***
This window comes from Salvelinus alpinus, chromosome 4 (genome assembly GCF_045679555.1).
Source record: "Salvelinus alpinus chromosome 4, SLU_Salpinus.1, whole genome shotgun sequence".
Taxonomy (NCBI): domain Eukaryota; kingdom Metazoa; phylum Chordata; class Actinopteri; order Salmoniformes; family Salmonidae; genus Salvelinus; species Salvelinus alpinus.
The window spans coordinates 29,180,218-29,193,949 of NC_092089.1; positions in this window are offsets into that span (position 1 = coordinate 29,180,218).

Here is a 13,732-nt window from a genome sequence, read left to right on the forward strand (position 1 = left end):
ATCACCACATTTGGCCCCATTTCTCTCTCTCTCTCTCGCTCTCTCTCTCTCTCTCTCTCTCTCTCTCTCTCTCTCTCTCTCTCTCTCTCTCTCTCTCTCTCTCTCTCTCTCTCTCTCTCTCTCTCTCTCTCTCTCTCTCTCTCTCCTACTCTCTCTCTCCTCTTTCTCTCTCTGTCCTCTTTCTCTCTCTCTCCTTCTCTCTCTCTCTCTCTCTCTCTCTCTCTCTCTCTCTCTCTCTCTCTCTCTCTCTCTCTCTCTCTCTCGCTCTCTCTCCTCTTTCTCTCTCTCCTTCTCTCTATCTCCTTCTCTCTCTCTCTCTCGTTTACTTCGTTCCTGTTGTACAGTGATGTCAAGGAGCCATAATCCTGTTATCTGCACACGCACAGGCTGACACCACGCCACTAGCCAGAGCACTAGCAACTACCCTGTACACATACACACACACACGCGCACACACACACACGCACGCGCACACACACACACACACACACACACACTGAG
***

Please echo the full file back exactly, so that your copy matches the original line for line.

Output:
This window comes from Salvelinus alpinus, chromosome 4 (genome assembly GCF_045679555.1).
Source record: "Salvelinus alpinus chromosome 4, SLU_Salpinus.1, whole genome shotgun sequence".
Taxonomy (NCBI): domain Eukaryota; kingdom Metazoa; phylum Chordata; class Actinopteri; order Salmoniformes; family Salmonidae; genus Salvelinus; species Salvelinus alpinus.
The window spans coordinates 29,180,218-29,193,949 of NC_092089.1; positions in this window are offsets into that span (position 1 = coordinate 29,180,218).

Here is a 13,732-nt window from a genome sequence, read left to right on the forward strand (position 1 = left end):
ATCACCACATTTGGCCCCATTTCTCTCTCTCTCTCTCGCTCTCTCTCTCTCTCTCTCTCTCTCTCTCTCTCTCTCTCTCTCTCTCTCTCTCTCTCTCTCTCTCTCTCTCTCTCTCTCTCTCTCTCTCTCTCTCTCTCTCTCTCTCCTACTCTCTCTCTCCTCTTTCTCTCTCTGTCCTCTTTCTCTCTCTCTCCTTCTCTCTCTCTCTCTCTCTCTCTCTCTCTCTCTCTCTCTCTCTCTCTCTCTCTCTCTCTCTCTCTCTCGCTCTCTCTCCTCTTTCTCTCTCTCCTTCTCTCTATCTCCTTCTCTCTCTCTCTCTCGTTTACTTCGTTCCTGTTGTACAGTGATGTCAAGGAGCCATAATCCTGTTATCTGCACACGCACAGGCTGACACCACGCCACTAGCCAGAGCACTAGCAACTACCCTGTACACATACACACACACACGCGCACACACACACACGCACGCGCACACACACACACACACACACACACACTGAG